I have been blessed with the strength of will to battle my demons, but that doesn’t necessarily make it easy for me.
I’ve struggled with many things over the course of my 42 years on this planet, with recovering from my alcohol addiction being one of my most recent and most celebrated victories.
Recovery may seem like a straightforward process to someone on the outside looking in. Surely, it’s just as simple as putting down the bottle, right? Not exactly.
Yes, of course, simply stopping drinking is the crux of the situation, but I don’t think many people realize the landslide of events and emotions that come up when you stop, and how it may take years to feel normal again.
I used alcohol as a comfort. I loved coming home from a long day at work and pouring a big glass of red wine. Alcohol became my friend and my confidant. I depended on it to help me deal with the stress of the day and certainly made sure it was always there for me when I needed it.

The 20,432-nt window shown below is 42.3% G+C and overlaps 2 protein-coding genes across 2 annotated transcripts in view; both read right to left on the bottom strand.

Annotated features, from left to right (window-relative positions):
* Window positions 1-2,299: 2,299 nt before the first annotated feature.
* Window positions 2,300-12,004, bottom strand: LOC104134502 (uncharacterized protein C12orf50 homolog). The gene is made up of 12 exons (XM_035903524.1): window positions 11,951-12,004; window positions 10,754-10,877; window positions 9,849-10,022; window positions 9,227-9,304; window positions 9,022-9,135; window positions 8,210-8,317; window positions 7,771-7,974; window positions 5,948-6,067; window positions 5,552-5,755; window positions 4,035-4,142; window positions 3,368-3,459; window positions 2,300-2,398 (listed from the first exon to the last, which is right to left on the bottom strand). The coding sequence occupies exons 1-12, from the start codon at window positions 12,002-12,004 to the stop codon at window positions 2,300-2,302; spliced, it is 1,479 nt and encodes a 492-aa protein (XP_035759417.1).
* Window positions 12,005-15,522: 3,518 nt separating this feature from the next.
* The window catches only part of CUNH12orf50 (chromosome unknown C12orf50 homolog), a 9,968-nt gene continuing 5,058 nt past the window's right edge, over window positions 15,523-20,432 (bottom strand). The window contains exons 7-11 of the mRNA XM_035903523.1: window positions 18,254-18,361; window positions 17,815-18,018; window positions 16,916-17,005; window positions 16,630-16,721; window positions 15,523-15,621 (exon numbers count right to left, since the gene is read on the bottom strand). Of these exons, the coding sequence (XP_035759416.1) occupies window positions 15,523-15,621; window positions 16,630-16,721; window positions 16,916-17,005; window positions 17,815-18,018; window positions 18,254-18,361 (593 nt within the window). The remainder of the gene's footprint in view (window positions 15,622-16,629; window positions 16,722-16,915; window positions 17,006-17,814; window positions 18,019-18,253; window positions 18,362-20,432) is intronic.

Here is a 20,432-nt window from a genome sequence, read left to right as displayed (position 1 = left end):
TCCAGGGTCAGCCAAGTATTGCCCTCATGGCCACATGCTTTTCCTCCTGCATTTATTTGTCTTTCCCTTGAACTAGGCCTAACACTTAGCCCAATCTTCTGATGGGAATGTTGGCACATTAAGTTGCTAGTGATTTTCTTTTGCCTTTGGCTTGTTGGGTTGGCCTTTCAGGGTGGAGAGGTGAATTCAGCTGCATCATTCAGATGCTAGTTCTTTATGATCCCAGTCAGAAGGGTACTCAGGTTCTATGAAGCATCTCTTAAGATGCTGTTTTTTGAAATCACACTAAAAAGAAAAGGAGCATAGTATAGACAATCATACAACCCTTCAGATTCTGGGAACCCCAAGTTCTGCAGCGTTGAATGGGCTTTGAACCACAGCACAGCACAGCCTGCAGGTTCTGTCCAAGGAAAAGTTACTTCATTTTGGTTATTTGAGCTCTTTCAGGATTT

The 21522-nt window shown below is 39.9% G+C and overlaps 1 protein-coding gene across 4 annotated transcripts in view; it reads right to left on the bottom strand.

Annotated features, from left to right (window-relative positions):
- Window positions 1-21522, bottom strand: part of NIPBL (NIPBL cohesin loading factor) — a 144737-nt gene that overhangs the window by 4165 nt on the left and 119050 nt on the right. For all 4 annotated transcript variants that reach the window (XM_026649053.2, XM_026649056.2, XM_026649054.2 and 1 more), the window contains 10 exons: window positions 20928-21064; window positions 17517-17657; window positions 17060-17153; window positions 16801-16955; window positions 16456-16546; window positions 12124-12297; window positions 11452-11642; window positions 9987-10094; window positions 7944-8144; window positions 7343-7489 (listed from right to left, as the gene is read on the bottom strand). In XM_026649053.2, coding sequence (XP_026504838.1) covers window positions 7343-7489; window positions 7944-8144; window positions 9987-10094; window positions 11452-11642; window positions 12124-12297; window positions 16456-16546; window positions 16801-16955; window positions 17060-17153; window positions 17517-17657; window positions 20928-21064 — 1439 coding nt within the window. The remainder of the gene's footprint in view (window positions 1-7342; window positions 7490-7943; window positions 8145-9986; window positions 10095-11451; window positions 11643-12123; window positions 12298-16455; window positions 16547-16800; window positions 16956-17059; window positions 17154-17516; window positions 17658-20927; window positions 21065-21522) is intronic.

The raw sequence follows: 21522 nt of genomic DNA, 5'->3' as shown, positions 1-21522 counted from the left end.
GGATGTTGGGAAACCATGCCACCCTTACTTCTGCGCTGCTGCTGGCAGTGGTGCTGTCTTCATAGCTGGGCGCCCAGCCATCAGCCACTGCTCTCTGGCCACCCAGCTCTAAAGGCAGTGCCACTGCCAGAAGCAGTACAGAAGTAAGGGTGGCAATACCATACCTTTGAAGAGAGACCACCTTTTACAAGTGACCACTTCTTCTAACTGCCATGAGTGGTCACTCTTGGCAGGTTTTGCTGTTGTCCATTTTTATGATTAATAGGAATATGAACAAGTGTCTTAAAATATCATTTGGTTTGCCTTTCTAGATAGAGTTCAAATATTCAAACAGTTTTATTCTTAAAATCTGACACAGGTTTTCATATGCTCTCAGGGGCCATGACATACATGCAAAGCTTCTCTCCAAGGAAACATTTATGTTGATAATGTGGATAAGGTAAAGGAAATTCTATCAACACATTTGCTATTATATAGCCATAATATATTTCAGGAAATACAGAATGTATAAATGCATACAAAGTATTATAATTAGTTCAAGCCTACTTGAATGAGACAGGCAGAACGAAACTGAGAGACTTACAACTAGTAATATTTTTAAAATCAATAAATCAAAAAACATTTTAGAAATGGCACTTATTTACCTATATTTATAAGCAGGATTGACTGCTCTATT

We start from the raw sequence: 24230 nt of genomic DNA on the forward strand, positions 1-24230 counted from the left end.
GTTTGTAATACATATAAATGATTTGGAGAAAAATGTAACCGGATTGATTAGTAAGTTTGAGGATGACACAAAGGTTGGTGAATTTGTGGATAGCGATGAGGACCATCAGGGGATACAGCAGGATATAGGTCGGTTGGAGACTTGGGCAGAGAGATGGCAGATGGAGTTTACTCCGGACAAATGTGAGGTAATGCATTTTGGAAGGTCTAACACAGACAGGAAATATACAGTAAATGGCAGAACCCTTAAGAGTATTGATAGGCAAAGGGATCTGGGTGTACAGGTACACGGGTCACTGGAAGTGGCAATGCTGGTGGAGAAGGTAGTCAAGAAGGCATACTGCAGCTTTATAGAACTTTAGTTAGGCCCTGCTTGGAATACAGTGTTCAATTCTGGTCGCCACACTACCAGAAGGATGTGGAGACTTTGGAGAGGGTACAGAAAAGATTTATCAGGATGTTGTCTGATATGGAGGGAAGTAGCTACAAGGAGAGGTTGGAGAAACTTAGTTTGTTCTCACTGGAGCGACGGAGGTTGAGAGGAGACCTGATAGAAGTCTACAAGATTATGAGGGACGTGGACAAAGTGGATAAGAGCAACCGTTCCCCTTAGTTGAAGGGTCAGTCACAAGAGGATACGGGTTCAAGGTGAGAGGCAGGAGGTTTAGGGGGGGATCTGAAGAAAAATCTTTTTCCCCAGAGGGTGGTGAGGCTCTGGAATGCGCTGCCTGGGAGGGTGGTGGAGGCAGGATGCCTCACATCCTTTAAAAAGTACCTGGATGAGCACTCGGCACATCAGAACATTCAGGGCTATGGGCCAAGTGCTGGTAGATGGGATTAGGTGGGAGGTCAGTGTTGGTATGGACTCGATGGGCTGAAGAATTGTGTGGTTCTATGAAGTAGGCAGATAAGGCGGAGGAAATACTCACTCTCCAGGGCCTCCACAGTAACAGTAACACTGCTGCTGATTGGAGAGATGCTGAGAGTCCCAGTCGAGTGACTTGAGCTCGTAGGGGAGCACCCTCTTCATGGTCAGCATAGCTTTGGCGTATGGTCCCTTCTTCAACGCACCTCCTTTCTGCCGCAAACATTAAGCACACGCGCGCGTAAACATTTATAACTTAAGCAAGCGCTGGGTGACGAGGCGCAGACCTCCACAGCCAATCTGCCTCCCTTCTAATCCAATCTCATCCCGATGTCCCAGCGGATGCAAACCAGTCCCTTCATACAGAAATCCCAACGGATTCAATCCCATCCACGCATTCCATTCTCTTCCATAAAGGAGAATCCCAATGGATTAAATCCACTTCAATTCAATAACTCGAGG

Christmas drinks were always somehow even more amazing. I wasn’t someone who usually opted for sweet drinks or cocktails, so Christmas seemed to be the excuse I needed to try these new and boozy creations. It is not only socially acceptable, but expected that everywhere you go, you have a drink. Friend’s house? Have a drink. Shopping? Have a drink. Out for dinner? Well, yes, please, don’t mind if I do!
It is so ingrained into so many societies, I didn’t even think twice about reaching for that glass of champagne immediately offered upon arriving at any kind of celebration.
Slowly, I began to understand that, somewhere along the line, my drinking had slipped from the odd occasion to every weekend. And then every night. And then a lot every night. I wasn’t drinking to be drunk—my tolerance was too high by this point. I was wasting all kinds of money on alcohol. I was continually feeling a low-level hangover that was affecting my work.
It was doing me no favors, and it was time to let it go. Even though I knew this on an intellectual level, it took me years to finally get to a point when I was ready to be done with it. When alcohol is everywhere around you, it is a hard decision to choose to walk away.
When I quit drinking, the first thing that happened once I got over the immediate physical withdrawal symptoms was a sort of depression. A longing that was in the depth of my being. Like an old friend had passed away, and all I wanted to do was see that friend one more time.